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Sometimes break ups should happen. Sometimes love just ain't enough. Sometimes its the most selfless act in the world to let them go. Sometimes you even have to encourage your ex to go, even when the tears are flooding from your eyes and your heart is breaking and you feel like you will never find another precious princess like that one.


Here is my story. Those of you who dislike age gap relationships will not understand. Some cultures have a prejudice against May December relationships (unless its with Jack Nicholson - then it seems to be OK). 3 years and one month ago, a beautiful, flamboyant young 18 year old set her sights on me and decided to flirt with me. I know the game, I was 58. I teased her a bit and then told her she was too young and she should go find a youngster to play with. She was so mad because I would not give her my phone number. So after we went our separate ways she spent days tracking me down on FaceBook through friends of friends until she found me. One thing led to another and eventually I could not say No any more. She was determined to be with me and I was getting very attracted to her.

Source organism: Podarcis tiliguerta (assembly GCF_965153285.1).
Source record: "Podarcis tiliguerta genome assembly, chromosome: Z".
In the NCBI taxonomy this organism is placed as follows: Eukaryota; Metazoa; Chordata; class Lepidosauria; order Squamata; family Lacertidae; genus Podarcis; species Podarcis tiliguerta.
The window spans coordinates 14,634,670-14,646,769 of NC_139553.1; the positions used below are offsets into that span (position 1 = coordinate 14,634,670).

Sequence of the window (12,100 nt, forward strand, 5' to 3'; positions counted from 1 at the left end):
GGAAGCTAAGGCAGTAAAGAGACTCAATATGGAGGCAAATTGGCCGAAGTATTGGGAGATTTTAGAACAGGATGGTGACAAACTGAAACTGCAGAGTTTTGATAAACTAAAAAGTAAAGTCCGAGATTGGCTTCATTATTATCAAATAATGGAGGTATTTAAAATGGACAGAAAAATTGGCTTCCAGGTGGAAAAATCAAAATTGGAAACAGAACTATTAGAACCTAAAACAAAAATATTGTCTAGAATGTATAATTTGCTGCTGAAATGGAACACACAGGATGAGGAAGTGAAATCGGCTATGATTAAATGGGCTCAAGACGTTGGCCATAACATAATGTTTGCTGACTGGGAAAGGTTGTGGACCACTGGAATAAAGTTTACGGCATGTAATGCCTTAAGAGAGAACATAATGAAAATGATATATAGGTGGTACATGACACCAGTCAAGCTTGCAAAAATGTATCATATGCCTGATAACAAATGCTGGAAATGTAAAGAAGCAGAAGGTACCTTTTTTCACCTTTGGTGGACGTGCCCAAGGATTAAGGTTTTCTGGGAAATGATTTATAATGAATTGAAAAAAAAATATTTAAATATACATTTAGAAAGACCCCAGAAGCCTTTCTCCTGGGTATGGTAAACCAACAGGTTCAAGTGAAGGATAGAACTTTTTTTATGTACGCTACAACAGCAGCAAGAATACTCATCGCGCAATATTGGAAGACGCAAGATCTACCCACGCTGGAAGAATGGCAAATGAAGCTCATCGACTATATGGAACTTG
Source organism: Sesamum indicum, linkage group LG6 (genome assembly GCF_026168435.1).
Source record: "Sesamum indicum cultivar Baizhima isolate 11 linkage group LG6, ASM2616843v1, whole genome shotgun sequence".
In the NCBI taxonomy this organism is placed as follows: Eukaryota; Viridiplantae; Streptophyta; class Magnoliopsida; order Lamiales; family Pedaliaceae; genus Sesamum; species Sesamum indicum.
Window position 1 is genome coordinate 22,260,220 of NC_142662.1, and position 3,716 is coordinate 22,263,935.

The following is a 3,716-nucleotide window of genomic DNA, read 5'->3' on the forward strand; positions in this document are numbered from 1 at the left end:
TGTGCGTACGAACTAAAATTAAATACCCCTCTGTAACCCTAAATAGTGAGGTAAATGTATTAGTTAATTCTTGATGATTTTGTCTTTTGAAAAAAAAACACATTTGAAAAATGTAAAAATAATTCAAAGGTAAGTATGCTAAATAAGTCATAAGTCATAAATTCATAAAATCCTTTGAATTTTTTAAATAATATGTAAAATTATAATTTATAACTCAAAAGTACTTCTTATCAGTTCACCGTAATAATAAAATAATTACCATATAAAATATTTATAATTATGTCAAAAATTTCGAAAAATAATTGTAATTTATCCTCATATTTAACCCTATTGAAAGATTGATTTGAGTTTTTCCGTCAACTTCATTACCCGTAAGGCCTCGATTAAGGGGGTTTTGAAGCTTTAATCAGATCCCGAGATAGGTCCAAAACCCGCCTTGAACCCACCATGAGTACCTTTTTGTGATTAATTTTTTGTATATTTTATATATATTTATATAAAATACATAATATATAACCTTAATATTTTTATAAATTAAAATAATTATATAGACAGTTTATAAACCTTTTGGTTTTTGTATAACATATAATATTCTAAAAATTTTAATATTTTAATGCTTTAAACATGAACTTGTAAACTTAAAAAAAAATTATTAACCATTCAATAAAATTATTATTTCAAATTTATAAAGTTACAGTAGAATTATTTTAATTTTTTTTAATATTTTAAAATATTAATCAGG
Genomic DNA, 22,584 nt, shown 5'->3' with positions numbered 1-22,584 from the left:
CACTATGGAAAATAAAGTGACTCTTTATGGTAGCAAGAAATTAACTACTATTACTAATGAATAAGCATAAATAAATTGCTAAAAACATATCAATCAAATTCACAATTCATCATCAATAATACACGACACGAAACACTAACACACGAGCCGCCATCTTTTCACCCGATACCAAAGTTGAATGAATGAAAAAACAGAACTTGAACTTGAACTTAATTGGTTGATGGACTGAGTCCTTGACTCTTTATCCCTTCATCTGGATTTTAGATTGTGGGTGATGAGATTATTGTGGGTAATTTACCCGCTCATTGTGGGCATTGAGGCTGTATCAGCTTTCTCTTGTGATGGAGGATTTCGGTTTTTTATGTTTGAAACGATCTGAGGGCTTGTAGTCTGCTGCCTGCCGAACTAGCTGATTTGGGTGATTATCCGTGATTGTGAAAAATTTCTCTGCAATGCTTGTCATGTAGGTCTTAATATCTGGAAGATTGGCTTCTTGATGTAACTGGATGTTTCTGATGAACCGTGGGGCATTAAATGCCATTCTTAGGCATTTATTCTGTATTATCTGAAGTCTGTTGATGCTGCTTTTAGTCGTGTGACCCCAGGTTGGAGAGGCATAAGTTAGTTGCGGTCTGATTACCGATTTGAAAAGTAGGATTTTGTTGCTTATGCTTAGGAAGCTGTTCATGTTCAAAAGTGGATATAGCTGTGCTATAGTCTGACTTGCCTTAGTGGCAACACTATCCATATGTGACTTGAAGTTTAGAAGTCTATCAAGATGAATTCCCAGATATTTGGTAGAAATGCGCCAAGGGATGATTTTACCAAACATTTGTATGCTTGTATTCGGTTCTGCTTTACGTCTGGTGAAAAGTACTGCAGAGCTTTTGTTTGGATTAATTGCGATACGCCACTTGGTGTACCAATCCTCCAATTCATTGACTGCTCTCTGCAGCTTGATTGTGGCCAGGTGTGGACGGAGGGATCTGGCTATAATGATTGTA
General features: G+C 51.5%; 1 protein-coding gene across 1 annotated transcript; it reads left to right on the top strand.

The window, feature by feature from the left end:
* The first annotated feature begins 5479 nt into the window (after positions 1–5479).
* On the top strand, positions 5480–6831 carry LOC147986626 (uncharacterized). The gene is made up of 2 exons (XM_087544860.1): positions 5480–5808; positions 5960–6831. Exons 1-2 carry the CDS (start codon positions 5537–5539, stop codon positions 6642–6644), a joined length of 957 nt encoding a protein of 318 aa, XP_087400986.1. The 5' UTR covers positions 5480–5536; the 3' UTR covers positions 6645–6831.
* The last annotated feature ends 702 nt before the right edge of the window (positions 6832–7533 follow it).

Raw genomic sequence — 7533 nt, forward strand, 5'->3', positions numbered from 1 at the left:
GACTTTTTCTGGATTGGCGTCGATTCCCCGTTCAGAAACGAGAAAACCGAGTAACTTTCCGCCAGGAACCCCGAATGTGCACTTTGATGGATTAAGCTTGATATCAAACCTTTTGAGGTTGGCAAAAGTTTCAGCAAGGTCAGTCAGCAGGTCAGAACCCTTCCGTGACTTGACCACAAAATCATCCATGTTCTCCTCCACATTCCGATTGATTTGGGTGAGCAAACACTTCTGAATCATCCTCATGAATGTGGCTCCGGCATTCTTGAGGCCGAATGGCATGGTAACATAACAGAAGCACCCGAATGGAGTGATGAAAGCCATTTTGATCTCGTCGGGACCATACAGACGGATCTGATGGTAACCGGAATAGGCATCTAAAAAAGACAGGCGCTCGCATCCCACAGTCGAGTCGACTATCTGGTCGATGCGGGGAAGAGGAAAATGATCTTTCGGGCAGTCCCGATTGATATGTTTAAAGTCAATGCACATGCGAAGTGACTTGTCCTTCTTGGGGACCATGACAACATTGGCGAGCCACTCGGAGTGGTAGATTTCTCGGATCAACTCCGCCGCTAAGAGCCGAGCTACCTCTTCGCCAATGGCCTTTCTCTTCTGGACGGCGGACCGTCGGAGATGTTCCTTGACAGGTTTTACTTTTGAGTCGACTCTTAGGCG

Fast forward through 2 and 1/2 years and the relationship just kept getting better and better except that I would not marry her until she was 22. I kept explaining that she was too young to make that commitment because age gap relationships are hard. So one day she went to a party, got drunk and had a weekend fling. It hurt but we got through it as well as any couple does. It just meant the age gap hit home because she had a fling with a guy closer to her own age.


9 months of working on the relationship and suddenly she leaves me. Its over. I was right. She left me for a younger man. Pain. Tears. Begging. Realization that I have grown to love her more than I ever thought possible. Thoughts that I should have married her to prove my love. Feelings of abandonment. Betrayal. Believing that everything she did was lying and cheating on me and that she was the worst devil . . and yet through all this I wanted her back.